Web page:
Is a former housekeeper who uses 13 names, has skipped court appearances, and has a rap sheet for burglary likely to stick around to face federal charges for stealing a $3 million bust of Ben Franklin?
No, a U.S. magistrate ruled Friday.
Andrea Lawton, 46, charged with filching the portrait bust from a Bryn Mawr home, will not be released before trial.
"The defendant is about as high a flight risk as you can imagine," Assistant U.S. Attorney Joseph Khan said at a court hearing in Philadelphia. Magistrate M. Faith Angell agreed.
Khan said Lawton had been arrested for misleading authorities about her identity and, over the years, has used six Social Security numbers and seven birth dates.
Martin Isenberg, the court-appointed defense counsel, countered that Lawton was not a danger to the community because she is married and raising a stepdaughter, and has lived in Philadelphia for two decades.
Angell's decision means Lawton will return to the federal lockup in Philadelphia, where she was transferred Sept. 21 after alighting from a Greyhound bus in Elkton, Md. She was traveling under the name Kay Brown.
FBI and IRS officials, acting on a tip, were there to meet her, and recovered the Franklin bust that Lawton allegedly stole Aug. 24 from the home of lawyer George A. D'Angelo. The art treasure, a 25-pound plaster likeness of Franklin made in 1778, sustained a deep crack when it traveled in a duffel bag placed in a storage compartment beneath the bus.
Lawton initially fled to her cousin's home in Mobile, Ala., and after three weeks returned to the East Coast with the aim of selling the artifact on the black market, according to testimony.
She is accused of breaking into the home on Black Rock Road by removing an air conditioner. Court papers say she took the bust, a shadow box containing a picture of the composer Victor Herbert, and related artifacts.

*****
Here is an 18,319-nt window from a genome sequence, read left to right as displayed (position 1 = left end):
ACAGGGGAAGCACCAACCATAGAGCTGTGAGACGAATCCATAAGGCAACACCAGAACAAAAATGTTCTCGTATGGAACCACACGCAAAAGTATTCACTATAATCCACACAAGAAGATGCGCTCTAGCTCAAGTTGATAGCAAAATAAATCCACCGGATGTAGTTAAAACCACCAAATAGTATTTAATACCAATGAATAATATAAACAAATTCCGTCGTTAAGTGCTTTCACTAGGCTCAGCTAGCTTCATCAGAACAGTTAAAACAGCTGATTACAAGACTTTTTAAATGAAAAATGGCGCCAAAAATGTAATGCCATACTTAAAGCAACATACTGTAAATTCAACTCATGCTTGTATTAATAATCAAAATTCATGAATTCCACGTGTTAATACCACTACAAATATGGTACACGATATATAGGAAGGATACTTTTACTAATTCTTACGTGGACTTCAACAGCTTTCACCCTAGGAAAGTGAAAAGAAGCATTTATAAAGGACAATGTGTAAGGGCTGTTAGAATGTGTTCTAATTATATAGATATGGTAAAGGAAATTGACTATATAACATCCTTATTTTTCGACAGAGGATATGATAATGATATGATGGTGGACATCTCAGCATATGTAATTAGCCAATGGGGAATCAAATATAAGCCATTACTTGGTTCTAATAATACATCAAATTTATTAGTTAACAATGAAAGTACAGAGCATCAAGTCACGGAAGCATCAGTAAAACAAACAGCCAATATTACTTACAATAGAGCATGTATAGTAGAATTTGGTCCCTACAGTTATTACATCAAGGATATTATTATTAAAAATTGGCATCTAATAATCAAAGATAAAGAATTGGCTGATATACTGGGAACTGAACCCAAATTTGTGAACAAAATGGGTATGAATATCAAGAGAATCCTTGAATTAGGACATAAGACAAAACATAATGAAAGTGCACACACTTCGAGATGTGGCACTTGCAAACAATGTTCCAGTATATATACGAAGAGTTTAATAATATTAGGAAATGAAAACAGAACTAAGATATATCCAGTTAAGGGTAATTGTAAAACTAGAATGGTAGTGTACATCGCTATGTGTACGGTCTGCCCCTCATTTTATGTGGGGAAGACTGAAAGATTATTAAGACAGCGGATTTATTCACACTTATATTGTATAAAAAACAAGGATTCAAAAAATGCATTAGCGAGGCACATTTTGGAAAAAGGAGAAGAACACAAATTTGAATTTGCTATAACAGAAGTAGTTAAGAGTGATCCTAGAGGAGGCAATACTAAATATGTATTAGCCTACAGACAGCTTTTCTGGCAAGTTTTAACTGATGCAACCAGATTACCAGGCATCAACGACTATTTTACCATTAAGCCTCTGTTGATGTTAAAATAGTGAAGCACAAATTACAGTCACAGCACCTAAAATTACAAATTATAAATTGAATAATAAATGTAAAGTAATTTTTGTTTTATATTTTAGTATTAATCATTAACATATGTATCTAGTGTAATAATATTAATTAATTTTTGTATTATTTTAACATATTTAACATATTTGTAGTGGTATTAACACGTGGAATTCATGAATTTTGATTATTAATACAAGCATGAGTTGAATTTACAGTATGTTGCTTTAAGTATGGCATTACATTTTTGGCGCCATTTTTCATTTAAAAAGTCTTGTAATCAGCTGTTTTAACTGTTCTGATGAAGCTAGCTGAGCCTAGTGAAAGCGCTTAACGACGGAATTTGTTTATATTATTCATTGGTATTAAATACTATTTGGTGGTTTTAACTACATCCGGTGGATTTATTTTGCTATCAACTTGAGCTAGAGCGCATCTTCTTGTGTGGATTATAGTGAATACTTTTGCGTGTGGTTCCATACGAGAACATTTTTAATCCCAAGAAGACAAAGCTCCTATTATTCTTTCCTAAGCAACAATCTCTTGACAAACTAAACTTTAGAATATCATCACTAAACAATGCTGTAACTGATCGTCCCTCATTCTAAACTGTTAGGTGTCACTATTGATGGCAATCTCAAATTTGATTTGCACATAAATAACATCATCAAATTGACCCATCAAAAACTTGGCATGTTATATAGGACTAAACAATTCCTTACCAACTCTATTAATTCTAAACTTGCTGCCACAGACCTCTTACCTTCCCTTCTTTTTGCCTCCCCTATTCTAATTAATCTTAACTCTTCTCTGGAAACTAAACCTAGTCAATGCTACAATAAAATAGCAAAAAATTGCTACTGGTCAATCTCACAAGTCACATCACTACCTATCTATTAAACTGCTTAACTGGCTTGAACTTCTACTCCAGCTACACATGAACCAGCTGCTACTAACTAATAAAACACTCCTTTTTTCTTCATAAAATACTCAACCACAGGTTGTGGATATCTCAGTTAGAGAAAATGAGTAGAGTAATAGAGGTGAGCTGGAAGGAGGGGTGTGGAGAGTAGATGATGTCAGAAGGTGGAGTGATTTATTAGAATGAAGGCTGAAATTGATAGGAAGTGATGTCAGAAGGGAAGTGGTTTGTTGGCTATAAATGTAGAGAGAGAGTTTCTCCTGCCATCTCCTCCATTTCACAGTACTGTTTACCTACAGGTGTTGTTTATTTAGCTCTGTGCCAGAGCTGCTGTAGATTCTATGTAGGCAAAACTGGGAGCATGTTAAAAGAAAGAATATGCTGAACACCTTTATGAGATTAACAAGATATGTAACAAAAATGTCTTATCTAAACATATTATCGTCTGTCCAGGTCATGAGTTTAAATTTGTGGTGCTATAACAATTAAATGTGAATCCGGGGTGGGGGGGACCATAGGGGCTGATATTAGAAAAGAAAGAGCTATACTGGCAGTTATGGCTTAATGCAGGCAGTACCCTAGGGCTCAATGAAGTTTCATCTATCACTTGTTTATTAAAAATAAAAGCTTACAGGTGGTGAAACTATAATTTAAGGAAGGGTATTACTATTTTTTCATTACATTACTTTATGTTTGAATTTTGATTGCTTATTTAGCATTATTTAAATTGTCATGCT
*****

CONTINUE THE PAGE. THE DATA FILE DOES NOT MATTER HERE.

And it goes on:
The Herbert picture, valued at $80,000, has not been found.
Khan told the judge that Lawton admitted that the crime had been motivated by revenge, as her former employer had asked a housecleaning service to fire her after just three months on the job.
Ironically, Khan said, that job was "the only remotely positive light in a long criminal history" that includes burglary and lying to authorities about her identity.
Isenberg termed the prosecutor's emphasis on Lawton's aliases "somewhat overplayed," saying they included her maiden name and another name reflecting a previous marriage.
Angell said a pretrial report about Lawton indicated she was on medication for a mental-health ailment. Isenberg told the court that Lawton had been addicted to illegal drugs, but now was clean.
Lawton did not speak during the hearing. She appeared in light-green prison garb with a black headscarf covering her hair.
When Angell reviewed the prosecution's detention motion, Lawton could be seen mouthing, "Wow."
She shook her head in apparent disbelief when Angell ordered her to be held in the federal lockup until her trial.
The bust of Franklin is one of a very few like it made in the late 1700s when he was ambassador to France, begging for support for the American Revolution.
D'Angelo said he "stopped breathing" Sept. 21 when he got the call that the bust had been recovered and learned it was damaged.
He said he would hire a restoration expert to repair it.